Mississippi Green Watersnake (Nerodia cyclopion)
This species is generally brown to olive with an obscure reticulated patterning. One might describe it as "drab". A unique characteristic among other similar-looking Nerodia is the presence of a row of scales between the eye and upper labial scales. The belly is patterned with a series of light half-moons on a darker background.
This species looks strikingly similar to the Diamond-backed Watersnake (albeit less distinctly patterned) and, to a lesser extent, other Watersnakes of the genus Nerodia. Definitive identification requires a close examination of the head scalation and/or the belly patterning. Given that the venomous Cottonmouth also shares its habitat and can look dangerously similar to the untrained eye, safety should take precedence over curiosity!
This is a semiaquatic species of slow moving back waters. Swamp-like conditions provide ideal habitat.
While this species may sometimes be found basking along the shoreline or even up in tree limbs overhanging the water, it appears to be less conspicuous in these behaviors than its counterparts. It is mainly nocturnal.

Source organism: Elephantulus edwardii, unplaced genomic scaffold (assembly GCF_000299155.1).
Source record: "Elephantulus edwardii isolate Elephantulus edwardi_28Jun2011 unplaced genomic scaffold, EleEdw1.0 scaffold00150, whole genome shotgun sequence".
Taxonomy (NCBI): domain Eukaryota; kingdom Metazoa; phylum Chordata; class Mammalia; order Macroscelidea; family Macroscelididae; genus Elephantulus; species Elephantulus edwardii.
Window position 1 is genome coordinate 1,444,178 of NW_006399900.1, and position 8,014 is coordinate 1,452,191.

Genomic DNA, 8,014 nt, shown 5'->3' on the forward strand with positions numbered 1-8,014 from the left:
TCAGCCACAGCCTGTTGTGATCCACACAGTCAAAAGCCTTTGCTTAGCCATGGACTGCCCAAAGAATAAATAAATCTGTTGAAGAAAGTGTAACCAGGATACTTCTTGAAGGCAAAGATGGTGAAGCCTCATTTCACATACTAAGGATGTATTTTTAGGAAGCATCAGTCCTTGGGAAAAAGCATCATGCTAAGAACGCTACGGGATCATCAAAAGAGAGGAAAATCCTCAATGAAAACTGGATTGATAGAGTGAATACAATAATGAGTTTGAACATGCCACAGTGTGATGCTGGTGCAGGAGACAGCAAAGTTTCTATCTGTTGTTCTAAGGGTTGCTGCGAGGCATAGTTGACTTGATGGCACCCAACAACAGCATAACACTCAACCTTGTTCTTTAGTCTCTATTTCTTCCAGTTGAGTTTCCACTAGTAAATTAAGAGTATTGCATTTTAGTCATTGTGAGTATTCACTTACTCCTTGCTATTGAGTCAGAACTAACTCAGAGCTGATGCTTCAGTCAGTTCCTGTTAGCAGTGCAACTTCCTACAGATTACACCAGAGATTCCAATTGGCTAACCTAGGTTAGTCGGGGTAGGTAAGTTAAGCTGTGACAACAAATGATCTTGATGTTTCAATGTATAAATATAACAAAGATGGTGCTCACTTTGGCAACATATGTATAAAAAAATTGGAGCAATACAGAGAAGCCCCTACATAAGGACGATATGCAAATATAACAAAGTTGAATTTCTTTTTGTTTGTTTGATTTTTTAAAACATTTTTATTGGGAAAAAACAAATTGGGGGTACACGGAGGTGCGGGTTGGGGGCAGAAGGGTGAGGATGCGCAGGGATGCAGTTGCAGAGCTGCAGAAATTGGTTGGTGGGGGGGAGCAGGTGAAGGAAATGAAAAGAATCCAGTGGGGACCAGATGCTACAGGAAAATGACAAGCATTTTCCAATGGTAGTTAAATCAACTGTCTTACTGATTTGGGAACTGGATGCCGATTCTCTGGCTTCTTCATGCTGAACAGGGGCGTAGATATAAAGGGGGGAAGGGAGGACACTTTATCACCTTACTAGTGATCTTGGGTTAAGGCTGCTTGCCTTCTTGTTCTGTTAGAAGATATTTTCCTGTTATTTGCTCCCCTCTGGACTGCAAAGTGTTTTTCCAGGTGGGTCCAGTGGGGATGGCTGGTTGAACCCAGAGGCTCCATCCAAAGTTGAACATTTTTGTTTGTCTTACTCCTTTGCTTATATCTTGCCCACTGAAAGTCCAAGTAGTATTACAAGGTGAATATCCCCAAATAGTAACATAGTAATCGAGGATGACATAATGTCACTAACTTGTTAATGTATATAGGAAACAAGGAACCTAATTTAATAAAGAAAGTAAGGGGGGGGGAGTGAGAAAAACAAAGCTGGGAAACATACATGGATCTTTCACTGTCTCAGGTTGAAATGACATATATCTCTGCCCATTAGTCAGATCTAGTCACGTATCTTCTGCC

The seasonal activity of this species is similar to other Nerodia. Breeding occurs in the spring with live young born in the summer.
Although this species is known to eat frogs and other varied aquatic prey, it is primarily a fish eater.
Presumably, this species is an active forager and utilizes hunting techniques similar to other Nerodia. This may involve prodding and searching amidst submerged structures, such as rocks, logs, and vegetation, for hiding fish. Prey is seized (but not constricted) and may be dragged to shore for consumption.
Like other Nerodia, this species is wary and will dart to the safety of water and submerge if given an opportunity. If cornered or trapped, however, it will defend itself with lunging strikes. If grabbed, it will thrash, bite, and musk!
This species is considered rare by the Arkansas Natural Heritage Commission. Threats include the drainage of wetland areas. As with other watersnakes, it is sometimes mistaken for the venomous Cottonmouth and killed on sight.